One morning in January, I found myself 30 feet up a tall metal pole, carrying 66 pounds of aluminum antennas and thick weatherproofed cabling. From this vantage point, I could clearly see the entire Punta Banda Estuary in northwestern Mexico. As I looked through my binoculars, I observed the estuary's sandy bar and extensive mudflats packed with thousands of migratory shorebirds frenetically pecking the mud for food.
There are currently few Motus stations in Mexico, leading to a large information gap. Julián García Walther / CC BY-ND
Red knots and many other shorebirds travel thousands of miles from breeding grounds in the Arctic (left) to nonbreeding grounds in Latin America (right). Julián García Walther / CC BY-ND
Motus stations require a high vantage point that overlooks estuaries. Julián García Walther / CC BY-ND
Any bird with a transmitter will be picked up if it flies within 12 miles (20 kilometers) of a Motus station. Julián García Walther / CC BY-ND<h2>Tagging Birds</h2><p>The stations alone can't detect these animals. The final step, which will happen in the coming months, is to catch birds and tag them. To do this, our team will set up a soft, spring-loaded net called a whoosh net in sandy areas where the red knots rest above the high-tide line. When birds walk past the net, the crew leader will release the trigger, <a href="https://www.youtube.com/watch?v=vwMiA2iqVc0" target="_blank" rel="noopener noreferrer">safely trapping the birds with the net</a>.</p>
WhooshNetCapture.MTS<span style="display:block;position:relative;padding-top:56.25%;" class="rm-shortcode" data-rm-shortcode-id="6440038cdc58961906f5fa164b457688"><iframe lazy-loadable="true" src="https://www.youtube.com/embed/vwMiA2iqVc0?rel=0" width="100%" height="auto" frameborder="0" scrolling="no" style="position:absolute;top:0;left:0;width:100%;height:100%;"></iframe></span>
The world's oceans and coastal ecosystems can store remarkable amounts of carbon dioxide. But if they're damaged, they can also release massive amounts of emissions back into the atmosphere.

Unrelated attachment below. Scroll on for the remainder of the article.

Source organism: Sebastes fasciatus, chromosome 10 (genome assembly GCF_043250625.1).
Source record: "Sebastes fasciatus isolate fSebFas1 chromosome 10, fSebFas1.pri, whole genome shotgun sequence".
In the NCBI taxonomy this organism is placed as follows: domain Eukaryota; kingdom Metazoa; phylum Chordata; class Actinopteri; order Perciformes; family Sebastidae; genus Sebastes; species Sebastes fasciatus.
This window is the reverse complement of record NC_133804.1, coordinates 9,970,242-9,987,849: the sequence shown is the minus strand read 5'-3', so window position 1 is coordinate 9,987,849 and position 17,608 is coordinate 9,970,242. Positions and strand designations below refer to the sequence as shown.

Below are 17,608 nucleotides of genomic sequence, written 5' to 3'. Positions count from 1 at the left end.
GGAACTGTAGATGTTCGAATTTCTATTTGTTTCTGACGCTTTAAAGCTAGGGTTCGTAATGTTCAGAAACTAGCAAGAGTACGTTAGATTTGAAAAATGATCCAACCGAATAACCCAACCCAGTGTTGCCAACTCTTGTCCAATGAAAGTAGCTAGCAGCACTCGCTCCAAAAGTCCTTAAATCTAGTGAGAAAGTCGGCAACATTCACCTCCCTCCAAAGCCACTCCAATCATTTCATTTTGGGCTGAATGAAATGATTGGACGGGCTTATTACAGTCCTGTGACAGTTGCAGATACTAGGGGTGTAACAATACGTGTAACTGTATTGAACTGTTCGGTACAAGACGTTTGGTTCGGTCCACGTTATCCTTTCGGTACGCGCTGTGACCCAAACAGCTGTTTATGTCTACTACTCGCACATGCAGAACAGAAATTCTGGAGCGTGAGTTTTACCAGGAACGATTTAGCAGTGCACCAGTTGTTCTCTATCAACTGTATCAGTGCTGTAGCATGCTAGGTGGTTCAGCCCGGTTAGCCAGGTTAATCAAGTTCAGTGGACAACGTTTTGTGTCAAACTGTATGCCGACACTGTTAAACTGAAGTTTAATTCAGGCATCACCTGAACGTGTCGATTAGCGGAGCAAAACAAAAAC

By Kimberly Nicole Pope
During this year's Davos Agenda Week, leaders from the private and public sectors highlighted the urgent need to halt and reverse nature loss. Deliberate action on the interlinked climate and ecological crises to achieve a net-zero, nature-positive economy is paramount. At the same time, these leaders also presented a message of hope: that investing in nature holds the key to ensuring economic and social prosperity and resilience.
- 16 Essential Books About Environmental Justice, Racism and ... ›
- 10 Best Books On Climate Change, According to Activists - EcoWatch ›
- 14 Inspiring New Environmental Books to Read During the ... ›
By Brett Wilkins
While some mainstream environmental organizations welcomed Tuesday's introduction of the CLEAN Future Act in the House of Representatives, progressive green groups warned that the bill falls far short of what's needed to meaningfully tackle the climate crisis—an existential threat they say calls for bolder action like the Green New Deal.
<div id="25965" class="rm-shortcode" data-rm-shortcode-id="6116a1c2b1b913ad51c3ea576f2e196c"><blockquote class="twitter-tweet twitter-custom-tweet" data-twitter-tweet-id="1366827205427425289" data-partner="rebelmouse"><div style="margin:1em 0">BREAKING: Rep @FrankPallone just released his CLEAN Future Act — which he claims to be an ambitious bill to combat… https://t.co/M7nR0es196</div> — Friends of the Earth (Action) (@Friends of the Earth (Action))<a href="https://twitter.com/foe_us/statuses/1366827205427425289">1614711974.0</a></blockquote></div>
<div id="189f0" class="rm-shortcode" data-rm-shortcode-id="aa31bacec80d88b49730e8591de5d26d"><blockquote class="twitter-tweet twitter-custom-tweet" data-twitter-tweet-id="1366863402912657416" data-partner="rebelmouse"><div style="margin:1em 0">The CLEAN Future Act "fails to grasp the fundamental truth of fighting climate change: We must stop extracting and… https://t.co/yREn6Qx9tn</div> — Food & Water Watch (@Food & Water Watch)<a href="https://twitter.com/foodandwater/statuses/1366863402912657416">1614720605.0</a></blockquote></div>
- Biden Plans to Fight Climate Change in a New Way - EcoWatch ›
- Bipartisan Climate Bill Highlights Forest Restoration, Conservation ... ›